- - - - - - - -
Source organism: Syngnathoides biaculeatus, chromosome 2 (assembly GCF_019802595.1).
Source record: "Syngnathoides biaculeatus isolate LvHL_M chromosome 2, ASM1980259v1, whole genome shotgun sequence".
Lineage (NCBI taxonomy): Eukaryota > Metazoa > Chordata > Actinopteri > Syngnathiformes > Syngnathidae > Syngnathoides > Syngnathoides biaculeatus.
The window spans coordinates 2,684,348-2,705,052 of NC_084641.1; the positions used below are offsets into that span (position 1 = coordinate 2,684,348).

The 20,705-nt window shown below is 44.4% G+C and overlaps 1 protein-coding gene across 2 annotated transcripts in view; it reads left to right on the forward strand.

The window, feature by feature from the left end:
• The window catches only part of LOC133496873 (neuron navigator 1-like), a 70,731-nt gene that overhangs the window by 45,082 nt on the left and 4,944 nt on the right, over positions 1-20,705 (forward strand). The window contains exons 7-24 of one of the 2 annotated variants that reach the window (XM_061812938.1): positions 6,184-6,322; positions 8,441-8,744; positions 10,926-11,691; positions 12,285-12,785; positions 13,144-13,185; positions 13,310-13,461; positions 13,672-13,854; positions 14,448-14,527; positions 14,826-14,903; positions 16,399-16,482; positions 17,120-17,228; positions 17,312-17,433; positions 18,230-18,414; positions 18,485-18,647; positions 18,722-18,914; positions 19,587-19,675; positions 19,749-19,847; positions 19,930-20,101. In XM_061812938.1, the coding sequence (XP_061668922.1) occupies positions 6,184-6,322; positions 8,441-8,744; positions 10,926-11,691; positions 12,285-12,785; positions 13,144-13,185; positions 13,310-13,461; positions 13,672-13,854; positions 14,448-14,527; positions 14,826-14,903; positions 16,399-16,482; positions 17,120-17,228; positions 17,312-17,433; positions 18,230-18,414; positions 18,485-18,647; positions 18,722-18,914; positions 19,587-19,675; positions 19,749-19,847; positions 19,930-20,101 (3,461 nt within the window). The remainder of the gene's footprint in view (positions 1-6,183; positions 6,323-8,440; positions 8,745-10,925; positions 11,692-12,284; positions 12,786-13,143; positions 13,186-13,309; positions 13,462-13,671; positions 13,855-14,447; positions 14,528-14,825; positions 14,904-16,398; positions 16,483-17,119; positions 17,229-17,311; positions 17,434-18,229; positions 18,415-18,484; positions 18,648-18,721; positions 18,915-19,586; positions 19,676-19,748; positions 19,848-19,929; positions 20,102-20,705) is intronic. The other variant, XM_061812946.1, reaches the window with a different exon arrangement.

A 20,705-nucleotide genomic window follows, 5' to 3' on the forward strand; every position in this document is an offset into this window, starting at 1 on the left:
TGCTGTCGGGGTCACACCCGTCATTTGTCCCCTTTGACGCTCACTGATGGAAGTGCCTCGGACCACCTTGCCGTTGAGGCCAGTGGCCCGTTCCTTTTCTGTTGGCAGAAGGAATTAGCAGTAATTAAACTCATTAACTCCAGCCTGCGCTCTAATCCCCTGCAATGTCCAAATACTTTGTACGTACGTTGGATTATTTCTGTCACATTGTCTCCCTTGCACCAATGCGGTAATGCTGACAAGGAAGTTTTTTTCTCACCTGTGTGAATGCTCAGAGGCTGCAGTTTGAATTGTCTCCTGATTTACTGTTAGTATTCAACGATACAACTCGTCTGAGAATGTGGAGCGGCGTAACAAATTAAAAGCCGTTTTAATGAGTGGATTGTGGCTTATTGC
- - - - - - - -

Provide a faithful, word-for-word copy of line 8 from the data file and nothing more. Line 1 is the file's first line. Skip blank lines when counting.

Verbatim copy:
A 20,705-nucleotide genomic window follows, 5' to 3' on the forward strand; every position in this document is an offset into this window, starting at 1 on the left: